In this video I'm trying to light a 50W 12V halogen lamp using PWM, and switching from 0/500 to 500/500 duty cycle within 15 seconds (31000Hz frequency). I'm using an ATX power supply (276W spec on 12V rail), a MOSFET (IRF540N, "33A 100V 0.040 Ohm N-Channel UltraFET Power MOSFET"), and an Arduino Mega controller (wire going directly from chip PWM pin to MOSFET gate).

  • System works a treat when below ~300/500 duty cycle or above ~400/500.
  • System works a treat with led strips attached (instead of halogen lamp), I suspect they draw about 15 W (no specs available).
  • Power supply turns off when around ~350/500 duty cycle (problem I'm asking your help for).
  • I haven't got to measure the lamp resistance when cold (Fluke 106 multi-meter shows same reading for both the halogen lamp resistance and the multi-meter probes touching each other directly).
  • I haven't got to measure power draw/current (I'm afraid of blowing the 10A multi-meter fuse).
  • I haven't got an oscilloscope.

  1. I was wondering how could the power supply withstand the load of a colder halogen lamp when around 200/500 duty cycle or a fully powered lamp and not a 350/500 duty cycle (if power draw was the one causing the power supply to fail).

  2. I was wondering if there were any other plausible explanations for my problem that I should be checking for.

  3. I was planning to buy a new ATX power supply to connect 6 of this lamps in parallel and needed to solve this problem first/learn the required specs of the future power supply.

  4. I liked the idea of using PWM and not a dimmer (not messing with 220V, avoiding lamp transformers magnetostriction noise when dimming the lights, learning of the problems I'm encountering ATM).

  5. I wanted to thank you all for your patience and hope somebody else finds this thread useful!

enter image description here

  • 1
    \$\begingroup\$ How are you achieving the \$\frac{1}{500}\$ step PWM? There's a built in on the Arduino that uses \$\frac{1}{256}\$ steps. Is there a reason for why you are not using the one that's built in? \$\endgroup\$ Commented Aug 8, 2017 at 0:02
  • \$\begingroup\$ TCCR3A = B10100010; TCCR3B = B00011001; // Use ICRn as counter top and set frecuency to 31000Hz ICR3 = 500; // ICRn set to 500 - I wanted to be able to dim the lights a bit more than 1/256 ! - Thanks for the reply ! \$\endgroup\$ Commented Aug 8, 2017 at 0:11
  • \$\begingroup\$ Draw a schematic, it's very hard to know how you've wired these components together unless you tell us. \$\endgroup\$
    – Finbarr
    Commented Aug 8, 2017 at 0:19
  • \$\begingroup\$ I'll draw a schematic right away ! Thank you for your time ! \$\endgroup\$ Commented Aug 8, 2017 at 0:20
  • \$\begingroup\$ Is the drawing helpful in any way? I know the MOSFET pins are correctly wired because they've managed to control led stripes to light my room for the last year or so. The drawing might not be representative in that way. But pin 5 is connected directly to a MOSFET placed between the lamp and GND as shown. If necessary, I'm willing to remake the schematic ! \$\endgroup\$ Commented Aug 8, 2017 at 0:34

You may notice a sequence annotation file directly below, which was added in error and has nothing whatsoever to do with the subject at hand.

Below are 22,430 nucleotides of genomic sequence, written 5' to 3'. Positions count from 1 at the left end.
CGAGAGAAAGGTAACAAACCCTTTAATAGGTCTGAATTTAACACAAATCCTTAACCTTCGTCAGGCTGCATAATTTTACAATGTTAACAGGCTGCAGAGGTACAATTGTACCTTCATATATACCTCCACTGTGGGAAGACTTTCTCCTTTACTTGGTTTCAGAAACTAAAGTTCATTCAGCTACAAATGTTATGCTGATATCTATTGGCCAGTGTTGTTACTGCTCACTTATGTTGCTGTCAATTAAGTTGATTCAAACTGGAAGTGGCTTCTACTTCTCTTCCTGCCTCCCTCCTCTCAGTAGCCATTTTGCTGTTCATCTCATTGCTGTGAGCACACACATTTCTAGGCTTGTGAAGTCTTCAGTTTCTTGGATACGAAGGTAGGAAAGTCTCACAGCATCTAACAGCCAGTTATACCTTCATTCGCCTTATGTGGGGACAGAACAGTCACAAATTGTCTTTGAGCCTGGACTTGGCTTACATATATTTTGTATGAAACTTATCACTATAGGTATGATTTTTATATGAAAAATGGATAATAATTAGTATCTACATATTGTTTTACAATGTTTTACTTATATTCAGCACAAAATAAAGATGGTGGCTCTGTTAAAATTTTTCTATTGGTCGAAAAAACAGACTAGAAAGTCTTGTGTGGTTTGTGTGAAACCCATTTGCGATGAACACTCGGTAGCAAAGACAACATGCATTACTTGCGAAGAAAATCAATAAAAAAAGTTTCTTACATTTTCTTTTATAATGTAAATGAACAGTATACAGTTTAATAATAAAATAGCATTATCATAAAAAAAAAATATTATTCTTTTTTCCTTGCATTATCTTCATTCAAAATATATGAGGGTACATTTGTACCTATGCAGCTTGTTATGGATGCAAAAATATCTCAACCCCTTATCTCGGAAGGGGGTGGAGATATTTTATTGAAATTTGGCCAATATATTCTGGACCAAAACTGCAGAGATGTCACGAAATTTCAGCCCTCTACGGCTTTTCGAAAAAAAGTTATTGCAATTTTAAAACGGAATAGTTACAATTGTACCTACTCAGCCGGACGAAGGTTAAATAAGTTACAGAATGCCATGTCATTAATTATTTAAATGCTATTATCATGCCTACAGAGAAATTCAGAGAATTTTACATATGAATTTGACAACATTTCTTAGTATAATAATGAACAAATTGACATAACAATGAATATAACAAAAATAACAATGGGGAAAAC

1 Answer 1


Let me start by saying that dimming halogen bulbs is not generally a good idea in terms of bulb lifetime. The halogen cycle that re-deposits evaporated tungsten back onto the filament is optimized for full-brightness operation, and is much less effective at lower temperatures.

Your 12V, 50W bulb draws 4.1A at full brightness. When cold, it will draw about 10× that amount, or about 40A. Note that this is an instantaneous value — if you are PWMing the voltage, the average current is the peak value multiplied by the PWM duty cycle. This means that at low duty cycle values, the average current drawn from your power supply ramps up linearly. If the bulb resistance didn't change, it would ramp all the way from 0A to 40A.

However, at high duty cycles, the bulb resistance does rise, reducing the instantaneous current as well as the average current, arriving at the final value of 4.1A at 100% duty cycle. Taken together, these effects mean that there is a maximum value of average current somewhere in between the two extremes, which apparently happens at 350/500 duty cycle in your setup. The average current at this setting is probably about 28A, based on extrapolating the ramp — well over the 23A rating of your power supply.

  • \$\begingroup\$ Would it make more sense for him to dim the light by covering it with a polarized filter and then having a servo rotating another polarized filter above the first one to block light? While having the Halogen bulb at 100% duty cycle, aka no switching. \$\endgroup\$ Commented Aug 8, 2017 at 2:09
  • \$\begingroup\$ @HarrySvensson: It doesn't sound like a good idea to me. First of all, it's extremely wasteful, and secondly, even a single polarizing filter blocks almost half the light, reducing the maximum available brightness significantly. \$\endgroup\$
    – Dave Tweed
    Commented Aug 8, 2017 at 2:17
  • \$\begingroup\$ Excellent explanation ! Thank you very much ! I guess I'll have to rethink my lighting solution as a ~30A x 6 lamps capable PSU will probably exceed my budget. \$\endgroup\$ Commented Aug 8, 2017 at 2:21
  • \$\begingroup\$ You can use Triacs and arduino to dim \$\endgroup\$
    – Tim Davis
    Commented Dec 23, 2021 at 6:25

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